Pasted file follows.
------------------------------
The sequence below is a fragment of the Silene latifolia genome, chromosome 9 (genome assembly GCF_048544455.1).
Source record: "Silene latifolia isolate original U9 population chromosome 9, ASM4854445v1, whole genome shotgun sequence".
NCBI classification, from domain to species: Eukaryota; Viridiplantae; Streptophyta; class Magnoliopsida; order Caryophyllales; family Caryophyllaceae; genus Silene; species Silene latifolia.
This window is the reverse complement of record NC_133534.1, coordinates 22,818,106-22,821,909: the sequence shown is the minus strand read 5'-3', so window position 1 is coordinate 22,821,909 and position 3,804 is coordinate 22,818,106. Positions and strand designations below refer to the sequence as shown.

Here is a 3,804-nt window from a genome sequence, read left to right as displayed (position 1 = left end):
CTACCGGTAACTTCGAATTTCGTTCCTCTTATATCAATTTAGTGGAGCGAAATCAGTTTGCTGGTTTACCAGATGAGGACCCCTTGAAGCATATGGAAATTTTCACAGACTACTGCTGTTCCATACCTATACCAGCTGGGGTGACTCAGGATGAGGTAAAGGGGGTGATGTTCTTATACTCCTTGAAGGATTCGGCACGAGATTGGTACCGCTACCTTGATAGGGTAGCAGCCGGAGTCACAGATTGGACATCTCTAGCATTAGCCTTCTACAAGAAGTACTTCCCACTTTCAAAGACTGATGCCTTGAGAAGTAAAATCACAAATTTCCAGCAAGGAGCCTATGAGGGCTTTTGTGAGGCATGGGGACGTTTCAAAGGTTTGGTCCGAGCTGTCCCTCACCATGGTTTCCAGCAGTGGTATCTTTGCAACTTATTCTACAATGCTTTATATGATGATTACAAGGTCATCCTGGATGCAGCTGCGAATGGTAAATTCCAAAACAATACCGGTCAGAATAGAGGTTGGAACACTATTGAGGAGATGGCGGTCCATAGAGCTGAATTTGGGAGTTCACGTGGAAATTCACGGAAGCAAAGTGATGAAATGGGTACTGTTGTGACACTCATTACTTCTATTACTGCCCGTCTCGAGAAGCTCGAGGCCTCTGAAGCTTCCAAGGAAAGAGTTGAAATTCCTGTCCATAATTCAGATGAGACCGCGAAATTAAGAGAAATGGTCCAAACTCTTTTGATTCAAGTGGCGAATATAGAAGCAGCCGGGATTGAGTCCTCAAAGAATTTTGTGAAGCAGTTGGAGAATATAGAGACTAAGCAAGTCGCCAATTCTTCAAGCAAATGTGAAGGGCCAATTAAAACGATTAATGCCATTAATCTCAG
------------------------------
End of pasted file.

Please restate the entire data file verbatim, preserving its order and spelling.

The sequence below is a fragment of the Silene latifolia genome, chromosome 9 (genome assembly GCF_048544455.1).
Source record: "Silene latifolia isolate original U9 population chromosome 9, ASM4854445v1, whole genome shotgun sequence".
NCBI classification, from domain to species: Eukaryota; Viridiplantae; Streptophyta; class Magnoliopsida; order Caryophyllales; family Caryophyllaceae; genus Silene; species Silene latifolia.
This window is the reverse complement of record NC_133534.1, coordinates 22,818,106-22,821,909: the sequence shown is the minus strand read 5'-3', so window position 1 is coordinate 22,821,909 and position 3,804 is coordinate 22,818,106. Positions and strand designations below refer to the sequence as shown.

Here is a 3,804-nt window from a genome sequence, read left to right as displayed (position 1 = left end):
CTACCGGTAACTTCGAATTTCGTTCCTCTTATATCAATTTAGTGGAGCGAAATCAGTTTGCTGGTTTACCAGATGAGGACCCCTTGAAGCATATGGAAATTTTCACAGACTACTGCTGTTCCATACCTATACCAGCTGGGGTGACTCAGGATGAGGTAAAGGGGGTGATGTTCTTATACTCCTTGAAGGATTCGGCACGAGATTGGTACCGCTACCTTGATAGGGTAGCAGCCGGAGTCACAGATTGGACATCTCTAGCATTAGCCTTCTACAAGAAGTACTTCCCACTTTCAAAGACTGATGCCTTGAGAAGTAAAATCACAAATTTCCAGCAAGGAGCCTATGAGGGCTTTTGTGAGGCATGGGGACGTTTCAAAGGTTTGGTCCGAGCTGTCCCTCACCATGGTTTCCAGCAGTGGTATCTTTGCAACTTATTCTACAATGCTTTATATGATGATTACAAGGTCATCCTGGATGCAGCTGCGAATGGTAAATTCCAAAACAATACCGGTCAGAATAGAGGTTGGAACACTATTGAGGAGATGGCGGTCCATAGAGCTGAATTTGGGAGTTCACGTGGAAATTCACGGAAGCAAAGTGATGAAATGGGTACTGTTGTGACACTCATTACTTCTATTACTGCCCGTCTCGAGAAGCTCGAGGCCTCTGAAGCTTCCAAGGAAAGAGTTGAAATTCCTGTCCATAATTCAGATGAGACCGCGAAATTAAGAGAAATGGTCCAAACTCTTTTGATTCAAGTGGCGAATATAGAAGCAGCCGGGATTGAGTCCTCAAAGAATTTTGTGAAGCAGTTGGAGAATATAGAGACTAAGCAAGTCGCCAATTCTTCAAGCAAATGTGAAGGGCCAATTAAAACGATTAATGCCATTAATCTCAG